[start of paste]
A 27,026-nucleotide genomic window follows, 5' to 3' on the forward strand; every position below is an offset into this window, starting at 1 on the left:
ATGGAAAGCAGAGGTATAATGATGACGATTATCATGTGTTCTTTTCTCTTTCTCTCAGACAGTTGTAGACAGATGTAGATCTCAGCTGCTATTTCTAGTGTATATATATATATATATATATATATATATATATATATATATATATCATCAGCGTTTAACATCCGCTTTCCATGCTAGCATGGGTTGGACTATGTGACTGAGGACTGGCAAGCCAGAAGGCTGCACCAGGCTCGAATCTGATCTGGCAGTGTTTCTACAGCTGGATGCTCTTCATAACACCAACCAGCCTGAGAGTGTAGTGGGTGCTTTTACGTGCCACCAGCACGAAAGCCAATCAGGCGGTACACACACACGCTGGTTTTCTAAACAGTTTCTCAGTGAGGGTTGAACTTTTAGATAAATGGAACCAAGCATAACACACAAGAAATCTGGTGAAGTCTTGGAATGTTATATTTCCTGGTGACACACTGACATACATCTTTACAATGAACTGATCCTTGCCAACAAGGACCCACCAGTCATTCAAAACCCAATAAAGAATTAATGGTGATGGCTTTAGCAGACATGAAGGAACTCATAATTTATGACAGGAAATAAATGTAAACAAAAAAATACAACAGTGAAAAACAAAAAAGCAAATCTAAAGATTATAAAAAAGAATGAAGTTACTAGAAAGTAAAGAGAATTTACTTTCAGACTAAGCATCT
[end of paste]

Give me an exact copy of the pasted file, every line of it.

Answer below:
A 27,026-nucleotide genomic window follows, 5' to 3' on the forward strand; every position below is an offset into this window, starting at 1 on the left:
ATGGAAAGCAGAGGTATAATGATGACGATTATCATGTGTTCTTTTCTCTTTCTCTCAGACAGTTGTAGACAGATGTAGATCTCAGCTGCTATTTCTAGTGTATATATATATATATATATATATATATATATATATATATATATATCATCAGCGTTTAACATCCGCTTTCCATGCTAGCATGGGTTGGACTATGTGACTGAGGACTGGCAAGCCAGAAGGCTGCACCAGGCTCGAATCTGATCTGGCAGTGTTTCTACAGCTGGATGCTCTTCATAACACCAACCAGCCTGAGAGTGTAGTGGGTGCTTTTACGTGCCACCAGCACGAAAGCCAATCAGGCGGTACACACACACGCTGGTTTTCTAAACAGTTTCTCAGTGAGGGTTGAACTTTTAGATAAATGGAACCAAGCATAACACACAAGAAATCTGGTGAAGTCTTGGAATGTTATATTTCCTGGTGACACACTGACATACATCTTTACAATGAACTGATCCTTGCCAACAAGGACCCACCAGTCATTCAAAACCCAATAAAGAATTAATGGTGATGGCTTTAGCAGACATGAAGGAACTCATAATTTATGACAGGAAATAAATGTAAACAAAAAAATACAACAGTGAAAAACAAAAAAGCAAATCTAAAGATTATAAAAAAGAATGAAGTTACTAGAAAGTAAAGAGAATTTACTTTCAGACTAAGCATCT